Is Facebook the next e-commerce giant?


 As early as Spring of 2013, from a concerted effort between some of the world’s largest telecom companies, stemmed Internet.org, an initiative to give free access to basic online functions to users in a number of developing nations. At the core of Internet.org: the one and only Facebook (Facebook, 2015).facebook-lite-app

With this move towards the two thirds of the world, which is not connected to the internet, Facebook has made great strands towards becoming a truly globalized platform (Nath, 2015).  Albeit the fact that adoption is slow due to the lack of financial resources for hardware, one can only imagine that this early expansion could translate into first mover advantages and a strong presence in the connecting part of the world. In another attempt to harness the emerging digital world, Facebook is optimizing its app for 2G connections, which are prevalent for this target audience (Jonnalagadda, 2015).

Although there are many ways to look at this expansion, this blog’s aims at extrapolating what the ramifications could be in connection to Facebook’s recent push towards the e-commerce industry.

As these develoThumb2-1pments and initiatives were taking place to connect the emerging world, Facebook’s has been building the tools to become a major e-commerce platform. In the recent months, we have seen the expansion of the store options of Facebook pages (Constine, 2015), the establishment of a peer-to-peer payment option (Rao, 2015), and even the introduction of Facebook M. Part human, part artificial intelligence, the M assistant is to be embedded in the messenger and  would assist Messenger users in reaching businesses with text-based queries. Much alike an advanced Siri, Facebook M would be able to perform tasks for users, but with less constraining boundaries to its capacities due to the human component of the AI (Hempel, 2015).

With a user base, which could jump from an already substantial numbers to even more impressive polls, and a shopping assistant which you could pull out of your pocket, it seems that Facebook could position itself as the next e-commerce giant. Bridging the gap between Facebook’s attempts to penetrate emerging digital markets and its advancements in the e-commerce business, can we extrapolate that Facebook could shift its business model from an advertising based model towards an e-commerce intermediary.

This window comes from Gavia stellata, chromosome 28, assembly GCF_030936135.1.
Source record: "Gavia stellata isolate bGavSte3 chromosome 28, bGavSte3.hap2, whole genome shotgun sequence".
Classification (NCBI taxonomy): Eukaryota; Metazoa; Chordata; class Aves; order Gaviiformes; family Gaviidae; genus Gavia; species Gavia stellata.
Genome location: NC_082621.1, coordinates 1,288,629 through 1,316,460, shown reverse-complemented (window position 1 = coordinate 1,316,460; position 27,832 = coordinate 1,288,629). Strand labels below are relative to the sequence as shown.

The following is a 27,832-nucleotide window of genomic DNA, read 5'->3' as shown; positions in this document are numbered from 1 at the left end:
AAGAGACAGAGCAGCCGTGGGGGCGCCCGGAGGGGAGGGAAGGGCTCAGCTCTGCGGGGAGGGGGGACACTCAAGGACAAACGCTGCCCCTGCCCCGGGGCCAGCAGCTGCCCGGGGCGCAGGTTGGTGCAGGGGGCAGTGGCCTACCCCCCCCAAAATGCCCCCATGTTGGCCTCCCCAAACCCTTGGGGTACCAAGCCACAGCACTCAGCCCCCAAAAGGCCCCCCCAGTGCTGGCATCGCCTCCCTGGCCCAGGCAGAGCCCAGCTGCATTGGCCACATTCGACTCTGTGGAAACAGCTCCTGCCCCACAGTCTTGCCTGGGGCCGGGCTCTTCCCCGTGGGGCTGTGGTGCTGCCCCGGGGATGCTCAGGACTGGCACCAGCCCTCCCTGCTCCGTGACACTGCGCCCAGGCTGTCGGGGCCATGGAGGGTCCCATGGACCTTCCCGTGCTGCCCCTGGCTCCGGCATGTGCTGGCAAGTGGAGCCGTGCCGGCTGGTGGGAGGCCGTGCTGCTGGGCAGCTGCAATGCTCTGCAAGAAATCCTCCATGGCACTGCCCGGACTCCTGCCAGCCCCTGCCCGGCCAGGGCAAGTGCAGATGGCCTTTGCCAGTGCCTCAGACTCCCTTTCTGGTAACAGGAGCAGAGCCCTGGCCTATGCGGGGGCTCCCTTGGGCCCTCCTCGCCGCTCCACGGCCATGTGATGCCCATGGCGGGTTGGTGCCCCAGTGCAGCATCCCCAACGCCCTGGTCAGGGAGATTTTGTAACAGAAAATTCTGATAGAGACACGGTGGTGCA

What are your thoughts?

Bibliography

Constine, J. (2015). Facebook Equips Business Pages With Mobile Storefronts For Shopping And Services. [online] TechCrunch. Available at: http://techcrunch.com/2015/09/08/facebook-storefronts/ [Accessed 17 Oct. 2015].

Facebook, (2015). Internet.org by Facebook. [online] Available at: https://internet.org/projects [Accessed 14 Oct. 2015].

Hempel, J. (2015). Facebook Launches M, Its Bold Answer to Siri and Cortana. [online] WIRED. Available at: http://www.wired.com/2015/08/facebook-launches-m-new-kind-virtual-assistant/ [Accessed 17 Oct. 2015].

Jonnalagadda, H. (2015). 2G-friendly Facebook Lite launches in India and the Philippines. [online] Android Central. Available at: http://www.androidcentral.com/2g-friendly-facebook-lite-launches-india-and-philippines [Accessed 16 Oct. 2015].

Nath, T. (2015). Internet.org: What It Is and How It Works (FB,GOOG,QCOM). [online] Investopedia. Available at: http://www.investopedia.com/articles/investing/021315/internetorg-what-it-and-how-it-works.asp [Accessed 17 Oct. 2015].

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2 responses to “Is Facebook the next e-commerce giant?”

  1. denniswijtman says :